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Frieder Burda, Prodigious Collector of German Expressionism Who Founded Private Museum, Has Died at 83

Frieder Burda.

©MUSEUM FRIEDER BURDA

Frieder Burda, German art collector, philanthropist, and publisher, has died at age 83. According to the Foundation Frieder Burda, he died on July 14 from a long-standing illness.

Burda, who collected modern and contemporary artworks, made ARTnews’s Top 200 Collectors list each year between 2005 and 2013. His holdings encompassed around 1,000 works by the end of his collecting career. The bulk of his holdings were related to German Expressionism, which his father also collected. But Burda collected Abstract Expressionism as well, and he found himself enamored of the movement during a 1970s trip to New York, when he began purchasing pieces by Mark Rothko, Jackson Pollock, and Clyfford Still.

In 2004 he opened a Richard Meier–designed private museum to display his collection in Baden-Baden, Germany. Titled the Museum Frieder Burda, the space has displayed works by artists Georg Baselitz, Sigmar Polke, Max Beckmann, Gerhard Richter, and Pablo Picasso. The museum was also notably the first to display Banksy’s self-destroying artwork, Love is in the Bin (2018). It currently has on view “Ensemble,” a show curated by Brigitte Léal, the deputy director of the Centre Pompidou in Paris, that juxtaposes pieces from the Pompidou’s collection of French art with Burda’s holdings of work by German artists.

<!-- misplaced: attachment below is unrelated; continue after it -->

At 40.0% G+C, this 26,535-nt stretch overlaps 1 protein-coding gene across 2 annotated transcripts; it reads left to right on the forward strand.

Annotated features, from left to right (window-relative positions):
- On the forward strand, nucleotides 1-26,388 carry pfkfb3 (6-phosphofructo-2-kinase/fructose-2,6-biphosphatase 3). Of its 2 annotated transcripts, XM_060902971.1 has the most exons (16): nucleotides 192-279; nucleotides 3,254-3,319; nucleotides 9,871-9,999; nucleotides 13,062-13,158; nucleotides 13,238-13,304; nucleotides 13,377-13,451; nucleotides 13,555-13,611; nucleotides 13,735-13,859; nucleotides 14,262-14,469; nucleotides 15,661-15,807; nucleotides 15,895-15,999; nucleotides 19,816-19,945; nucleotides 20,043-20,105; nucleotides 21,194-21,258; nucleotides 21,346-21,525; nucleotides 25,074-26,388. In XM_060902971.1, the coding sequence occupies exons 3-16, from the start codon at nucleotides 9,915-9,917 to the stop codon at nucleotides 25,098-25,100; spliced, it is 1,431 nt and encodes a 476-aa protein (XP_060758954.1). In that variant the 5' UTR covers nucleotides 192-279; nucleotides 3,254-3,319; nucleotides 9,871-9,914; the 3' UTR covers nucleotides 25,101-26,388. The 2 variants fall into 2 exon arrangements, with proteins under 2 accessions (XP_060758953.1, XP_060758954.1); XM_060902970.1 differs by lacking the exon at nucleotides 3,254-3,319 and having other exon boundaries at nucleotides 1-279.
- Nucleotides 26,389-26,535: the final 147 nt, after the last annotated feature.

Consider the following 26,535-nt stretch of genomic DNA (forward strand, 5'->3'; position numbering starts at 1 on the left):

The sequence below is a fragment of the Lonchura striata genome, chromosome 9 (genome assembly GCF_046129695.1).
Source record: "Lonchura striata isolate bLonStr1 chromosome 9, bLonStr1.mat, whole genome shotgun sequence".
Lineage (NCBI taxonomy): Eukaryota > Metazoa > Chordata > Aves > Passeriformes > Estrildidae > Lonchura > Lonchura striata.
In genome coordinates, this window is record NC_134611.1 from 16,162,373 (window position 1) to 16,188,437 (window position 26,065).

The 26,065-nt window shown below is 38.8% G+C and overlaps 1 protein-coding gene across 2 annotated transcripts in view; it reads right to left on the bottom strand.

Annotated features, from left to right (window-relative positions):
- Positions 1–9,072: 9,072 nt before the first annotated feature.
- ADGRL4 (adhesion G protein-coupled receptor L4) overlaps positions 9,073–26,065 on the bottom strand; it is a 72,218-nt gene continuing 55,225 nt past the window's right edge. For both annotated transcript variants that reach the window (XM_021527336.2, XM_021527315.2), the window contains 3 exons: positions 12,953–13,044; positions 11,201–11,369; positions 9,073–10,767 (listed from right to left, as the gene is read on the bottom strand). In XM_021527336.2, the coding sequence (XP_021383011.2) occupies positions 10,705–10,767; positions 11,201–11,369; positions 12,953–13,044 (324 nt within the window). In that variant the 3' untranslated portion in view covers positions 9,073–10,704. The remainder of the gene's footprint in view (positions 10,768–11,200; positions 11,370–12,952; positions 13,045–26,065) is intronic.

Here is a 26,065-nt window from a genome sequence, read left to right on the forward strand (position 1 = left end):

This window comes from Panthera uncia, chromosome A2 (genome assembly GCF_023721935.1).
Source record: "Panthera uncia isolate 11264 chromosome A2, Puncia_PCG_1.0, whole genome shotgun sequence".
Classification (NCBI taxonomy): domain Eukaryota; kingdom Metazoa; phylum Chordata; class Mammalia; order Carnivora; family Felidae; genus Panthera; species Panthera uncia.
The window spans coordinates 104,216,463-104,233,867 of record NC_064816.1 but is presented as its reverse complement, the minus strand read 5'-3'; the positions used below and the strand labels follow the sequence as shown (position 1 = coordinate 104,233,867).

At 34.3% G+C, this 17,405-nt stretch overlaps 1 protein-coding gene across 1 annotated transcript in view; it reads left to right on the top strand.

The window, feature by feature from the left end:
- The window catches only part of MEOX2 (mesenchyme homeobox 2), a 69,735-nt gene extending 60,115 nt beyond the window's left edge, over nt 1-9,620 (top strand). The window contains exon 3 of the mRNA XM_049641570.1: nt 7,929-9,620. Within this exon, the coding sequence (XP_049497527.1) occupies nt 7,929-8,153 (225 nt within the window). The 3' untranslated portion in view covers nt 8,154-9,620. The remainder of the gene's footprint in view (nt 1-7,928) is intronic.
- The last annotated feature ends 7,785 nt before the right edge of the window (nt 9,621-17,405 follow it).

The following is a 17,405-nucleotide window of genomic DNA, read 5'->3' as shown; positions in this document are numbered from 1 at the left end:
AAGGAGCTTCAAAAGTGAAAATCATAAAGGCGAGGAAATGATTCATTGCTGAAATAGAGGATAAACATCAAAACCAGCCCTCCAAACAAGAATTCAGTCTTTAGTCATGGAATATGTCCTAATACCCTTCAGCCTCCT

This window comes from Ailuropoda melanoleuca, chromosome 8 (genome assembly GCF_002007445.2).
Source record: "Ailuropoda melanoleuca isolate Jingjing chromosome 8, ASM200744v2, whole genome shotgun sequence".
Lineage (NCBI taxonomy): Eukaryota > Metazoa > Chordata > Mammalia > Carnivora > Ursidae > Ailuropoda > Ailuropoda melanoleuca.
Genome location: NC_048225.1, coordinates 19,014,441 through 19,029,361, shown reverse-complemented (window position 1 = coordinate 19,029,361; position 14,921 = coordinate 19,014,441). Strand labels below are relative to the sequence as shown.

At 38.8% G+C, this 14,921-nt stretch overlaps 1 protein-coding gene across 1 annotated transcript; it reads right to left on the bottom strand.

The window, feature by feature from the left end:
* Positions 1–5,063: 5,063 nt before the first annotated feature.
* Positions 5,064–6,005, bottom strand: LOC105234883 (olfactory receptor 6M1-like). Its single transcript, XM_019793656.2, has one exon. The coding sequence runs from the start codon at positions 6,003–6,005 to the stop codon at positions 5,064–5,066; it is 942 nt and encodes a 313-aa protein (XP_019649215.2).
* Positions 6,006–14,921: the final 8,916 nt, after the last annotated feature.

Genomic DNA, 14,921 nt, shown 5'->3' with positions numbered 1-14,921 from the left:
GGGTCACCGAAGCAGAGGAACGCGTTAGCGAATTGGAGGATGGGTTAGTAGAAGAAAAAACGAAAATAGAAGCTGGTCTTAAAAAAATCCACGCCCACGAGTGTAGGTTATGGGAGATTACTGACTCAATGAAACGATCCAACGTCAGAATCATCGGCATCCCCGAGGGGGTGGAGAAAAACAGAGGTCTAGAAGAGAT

Burda was born in 1936 to a German publishing family and was trained in the trade, eventually taking over the family business in 1973 at its headquarters in Offenburg, Germany. Five years before, in 1968, he purchased his first piece of art: a signature slashed canvas from Lucio Fontana that had been displayed at Documenta 4 in Kassel, Germany. Speaking to the Fine Art Multiple last year about the Fontana piece, he said, “I had no idea what it was, but I wanted to have it.”

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